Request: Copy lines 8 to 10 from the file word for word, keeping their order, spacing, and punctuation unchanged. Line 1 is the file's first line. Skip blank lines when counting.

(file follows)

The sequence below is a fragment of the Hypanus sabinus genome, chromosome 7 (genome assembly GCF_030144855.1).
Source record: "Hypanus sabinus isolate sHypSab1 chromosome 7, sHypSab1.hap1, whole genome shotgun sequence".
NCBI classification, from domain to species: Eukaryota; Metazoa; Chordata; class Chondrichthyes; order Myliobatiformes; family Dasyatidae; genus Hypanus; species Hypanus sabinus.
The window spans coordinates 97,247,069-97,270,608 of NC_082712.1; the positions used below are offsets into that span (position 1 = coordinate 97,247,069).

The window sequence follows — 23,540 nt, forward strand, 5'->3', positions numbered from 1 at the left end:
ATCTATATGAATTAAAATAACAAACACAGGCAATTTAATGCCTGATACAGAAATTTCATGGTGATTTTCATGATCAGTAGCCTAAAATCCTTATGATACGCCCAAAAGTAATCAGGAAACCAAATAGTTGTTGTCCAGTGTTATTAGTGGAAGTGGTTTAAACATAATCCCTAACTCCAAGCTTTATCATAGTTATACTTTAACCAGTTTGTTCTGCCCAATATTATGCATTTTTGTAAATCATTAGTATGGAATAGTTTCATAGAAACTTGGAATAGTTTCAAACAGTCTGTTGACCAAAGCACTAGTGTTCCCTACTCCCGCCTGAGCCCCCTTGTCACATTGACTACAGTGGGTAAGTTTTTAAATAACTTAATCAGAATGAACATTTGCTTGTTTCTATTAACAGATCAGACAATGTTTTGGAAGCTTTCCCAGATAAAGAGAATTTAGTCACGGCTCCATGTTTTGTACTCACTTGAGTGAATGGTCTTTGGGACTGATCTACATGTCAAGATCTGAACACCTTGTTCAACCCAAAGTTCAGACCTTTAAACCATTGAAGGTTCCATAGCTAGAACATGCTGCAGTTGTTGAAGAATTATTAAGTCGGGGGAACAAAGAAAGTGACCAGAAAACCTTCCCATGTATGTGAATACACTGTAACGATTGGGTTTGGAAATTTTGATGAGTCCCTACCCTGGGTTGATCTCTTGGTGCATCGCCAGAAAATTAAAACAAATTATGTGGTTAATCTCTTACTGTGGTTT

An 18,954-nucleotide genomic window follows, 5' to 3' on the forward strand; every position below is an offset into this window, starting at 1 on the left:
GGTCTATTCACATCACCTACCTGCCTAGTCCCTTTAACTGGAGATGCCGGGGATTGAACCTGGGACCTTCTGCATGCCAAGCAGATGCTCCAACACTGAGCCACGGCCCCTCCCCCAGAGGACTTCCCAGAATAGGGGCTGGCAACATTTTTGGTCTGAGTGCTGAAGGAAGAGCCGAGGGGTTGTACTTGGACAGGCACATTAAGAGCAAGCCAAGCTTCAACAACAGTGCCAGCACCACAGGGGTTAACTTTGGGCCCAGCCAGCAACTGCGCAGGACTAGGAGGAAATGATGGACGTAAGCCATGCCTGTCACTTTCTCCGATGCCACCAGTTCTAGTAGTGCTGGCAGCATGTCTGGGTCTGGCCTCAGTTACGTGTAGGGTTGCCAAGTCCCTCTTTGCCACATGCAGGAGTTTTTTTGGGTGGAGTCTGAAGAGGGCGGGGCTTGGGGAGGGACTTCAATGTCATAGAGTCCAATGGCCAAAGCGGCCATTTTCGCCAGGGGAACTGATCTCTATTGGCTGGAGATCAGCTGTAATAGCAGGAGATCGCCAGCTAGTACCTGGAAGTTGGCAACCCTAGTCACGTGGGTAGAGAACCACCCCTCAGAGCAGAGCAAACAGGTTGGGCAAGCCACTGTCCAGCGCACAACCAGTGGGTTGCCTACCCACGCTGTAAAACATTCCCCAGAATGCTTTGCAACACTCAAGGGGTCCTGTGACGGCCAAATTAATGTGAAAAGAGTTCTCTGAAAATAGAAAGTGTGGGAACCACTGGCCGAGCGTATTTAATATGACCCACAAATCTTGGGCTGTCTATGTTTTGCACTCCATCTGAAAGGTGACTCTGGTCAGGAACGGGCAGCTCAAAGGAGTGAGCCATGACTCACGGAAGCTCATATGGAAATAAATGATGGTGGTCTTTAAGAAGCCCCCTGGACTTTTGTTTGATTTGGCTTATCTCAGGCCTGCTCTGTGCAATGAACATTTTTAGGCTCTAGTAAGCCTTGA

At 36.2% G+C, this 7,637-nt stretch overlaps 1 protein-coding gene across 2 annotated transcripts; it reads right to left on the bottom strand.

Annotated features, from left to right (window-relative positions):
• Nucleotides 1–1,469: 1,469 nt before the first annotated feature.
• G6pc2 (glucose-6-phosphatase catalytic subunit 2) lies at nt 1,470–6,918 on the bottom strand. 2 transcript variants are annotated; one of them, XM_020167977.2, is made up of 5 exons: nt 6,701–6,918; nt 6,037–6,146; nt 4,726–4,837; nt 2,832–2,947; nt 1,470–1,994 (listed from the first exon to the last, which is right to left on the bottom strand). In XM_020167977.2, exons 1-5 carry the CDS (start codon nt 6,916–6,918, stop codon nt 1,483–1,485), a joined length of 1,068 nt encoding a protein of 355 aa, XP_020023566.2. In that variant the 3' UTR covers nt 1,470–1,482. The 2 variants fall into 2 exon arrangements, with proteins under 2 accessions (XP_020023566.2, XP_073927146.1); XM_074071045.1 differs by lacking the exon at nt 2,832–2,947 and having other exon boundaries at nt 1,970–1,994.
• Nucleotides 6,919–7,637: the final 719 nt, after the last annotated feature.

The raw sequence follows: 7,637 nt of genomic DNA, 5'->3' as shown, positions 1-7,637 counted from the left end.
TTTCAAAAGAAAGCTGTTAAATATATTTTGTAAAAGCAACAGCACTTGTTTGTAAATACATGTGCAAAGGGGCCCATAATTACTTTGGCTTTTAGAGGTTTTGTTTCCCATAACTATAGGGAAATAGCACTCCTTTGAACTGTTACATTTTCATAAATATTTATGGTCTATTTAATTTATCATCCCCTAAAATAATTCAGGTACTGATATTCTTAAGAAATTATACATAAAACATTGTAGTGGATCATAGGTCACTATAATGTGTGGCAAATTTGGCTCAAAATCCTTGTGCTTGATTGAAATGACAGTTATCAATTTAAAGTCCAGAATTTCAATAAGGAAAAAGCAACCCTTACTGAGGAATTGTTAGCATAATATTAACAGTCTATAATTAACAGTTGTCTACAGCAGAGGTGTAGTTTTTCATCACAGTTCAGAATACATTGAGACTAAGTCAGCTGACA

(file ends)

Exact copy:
GGTCTATTCACATCACCTACCTGCCTAGTCCCTTTAACTGGAGATGCCGGGGATTGAACCTGGGACCTTCTGCATGCCAAGCAGATGCTCCAACACTGAGCCACGGCCCCTCCCCCAGAGGACTTCCCAGAATAGGGGCTGGCAACATTTTTGGTCTGAGTGCTGAAGGAAGAGCCGAGGGGTTGTACTTGGACAGGCACATTAAGAGCAAGCCAAGCTTCAACAACAGTGCCAGCACCACAGGGGTTAACTTTGGGCCCAGCCAGCAACTGCGCAGGACTAGGAGGAAATGATGGACGTAAGCCATGCCTGTCACTTTCTCCGATGCCACCAGTTCTAGTAGTGCTGGCAGCATGTCTGGGTCTGGCCTCAGTTACGTGTAGGGTTGCCAAGTCCCTCTTTGCCACATGCAGGAGTTTTTTTGGGTGGAGTCTGAAGAGGGCGGGGCTTGGGGAGGGACTTCAATGTCATAGAGTCCAATGGCCAAAGCGGCCATTTTCGCCAGGGGAACTGATCTCTATTGGCTGGAGATCAGCTGTAATAGCAGGAGATCGCCAGCTAGTACCTGGAAGTTGGCAACCCTAGTCACGTGGGTAGAGAACCACCCCTCAGAGCAGAGCAAACAGGTTGGGCAAGCCACTGTCCAGCGCACAACCAGTGGGTTGCCTACCCACGCTGTAAAACATTCCCCAGAATGCTTTGCAACACTCAAGGGGTCCTGTGACGGCCAAATTAATGTGAAAAGAGTTCTCTGAAAATAGAAAGTGTGGGAACCACTGGCCGAGCGTATTTAATATGACCCACAAATCTTGGGCTGTCTATGTTTTGCACTCCATCTGAAAGGTGACTCTGGTCAGGAACGGGCAGCTCAAAGGAGTGAGCCATGACTCACGGAAGCTCATATGGAAATAAATGATGGTGGTCTTTAAGAAGCCCCCTGGACTTTTGTTTGATTTGGCTTATCTCAGGCCTGCTCTGTGCAATGAACATTTTTAGGCTCTAGTAAGCCTTGA

At 36.2% G+C, this 7,637-nt stretch overlaps 1 protein-coding gene across 2 annotated transcripts; it reads right to left on the bottom strand.

Annotated features, from left to right (window-relative positions):